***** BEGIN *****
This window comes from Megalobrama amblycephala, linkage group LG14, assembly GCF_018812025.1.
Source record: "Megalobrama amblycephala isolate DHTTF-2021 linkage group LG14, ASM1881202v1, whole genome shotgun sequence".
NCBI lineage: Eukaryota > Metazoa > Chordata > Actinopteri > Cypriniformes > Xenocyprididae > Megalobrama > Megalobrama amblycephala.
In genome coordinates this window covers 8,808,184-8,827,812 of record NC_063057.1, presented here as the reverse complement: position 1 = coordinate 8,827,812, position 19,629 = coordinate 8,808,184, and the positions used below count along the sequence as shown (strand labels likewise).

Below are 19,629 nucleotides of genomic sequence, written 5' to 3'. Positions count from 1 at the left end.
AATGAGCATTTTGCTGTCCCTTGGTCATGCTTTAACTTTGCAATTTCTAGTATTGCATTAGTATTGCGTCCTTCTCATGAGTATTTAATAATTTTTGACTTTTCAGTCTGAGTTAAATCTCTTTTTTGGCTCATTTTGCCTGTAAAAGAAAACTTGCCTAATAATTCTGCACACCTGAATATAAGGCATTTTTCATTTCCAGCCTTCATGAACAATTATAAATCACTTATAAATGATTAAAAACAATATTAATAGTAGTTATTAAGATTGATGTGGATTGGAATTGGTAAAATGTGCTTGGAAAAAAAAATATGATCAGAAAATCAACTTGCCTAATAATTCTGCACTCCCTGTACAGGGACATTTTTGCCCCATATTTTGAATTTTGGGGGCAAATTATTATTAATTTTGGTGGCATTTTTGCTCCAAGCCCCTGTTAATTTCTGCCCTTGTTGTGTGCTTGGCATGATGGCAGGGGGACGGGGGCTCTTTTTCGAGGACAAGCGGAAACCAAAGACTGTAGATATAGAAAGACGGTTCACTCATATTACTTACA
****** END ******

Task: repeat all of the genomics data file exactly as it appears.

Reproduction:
This window comes from Megalobrama amblycephala, linkage group LG14, assembly GCF_018812025.1.
Source record: "Megalobrama amblycephala isolate DHTTF-2021 linkage group LG14, ASM1881202v1, whole genome shotgun sequence".
NCBI lineage: Eukaryota > Metazoa > Chordata > Actinopteri > Cypriniformes > Xenocyprididae > Megalobrama > Megalobrama amblycephala.
In genome coordinates this window covers 8,808,184-8,827,812 of record NC_063057.1, presented here as the reverse complement: position 1 = coordinate 8,827,812, position 19,629 = coordinate 8,808,184, and the positions used below count along the sequence as shown (strand labels likewise).

Below are 19,629 nucleotides of genomic sequence, written 5' to 3'. Positions count from 1 at the left end.
AATGAGCATTTTGCTGTCCCTTGGTCATGCTTTAACTTTGCAATTTCTAGTATTGCATTAGTATTGCGTCCTTCTCATGAGTATTTAATAATTTTTGACTTTTCAGTCTGAGTTAAATCTCTTTTTTGGCTCATTTTGCCTGTAAAAGAAAACTTGCCTAATAATTCTGCACACCTGAATATAAGGCATTTTTCATTTCCAGCCTTCATGAACAATTATAAATCACTTATAAATGATTAAAAACAATATTAATAGTAGTTATTAAGATTGATGTGGATTGGAATTGGTAAAATGTGCTTGGAAAAAAAAATATGATCAGAAAATCAACTTGCCTAATAATTCTGCACTCCCTGTACAGGGACATTTTTGCCCCATATTTTGAATTTTGGGGGCAAATTATTATTAATTTTGGTGGCATTTTTGCTCCAAGCCCCTGTTAATTTCTGCCCTTGTTGTGTGCTTGGCATGATGGCAGGGGGACGGGGGCTCTTTTTCGAGGACAAGCGGAAACCAAAGACTGTAGATATAGAAAGACGGTTCACTCATATTACTTACA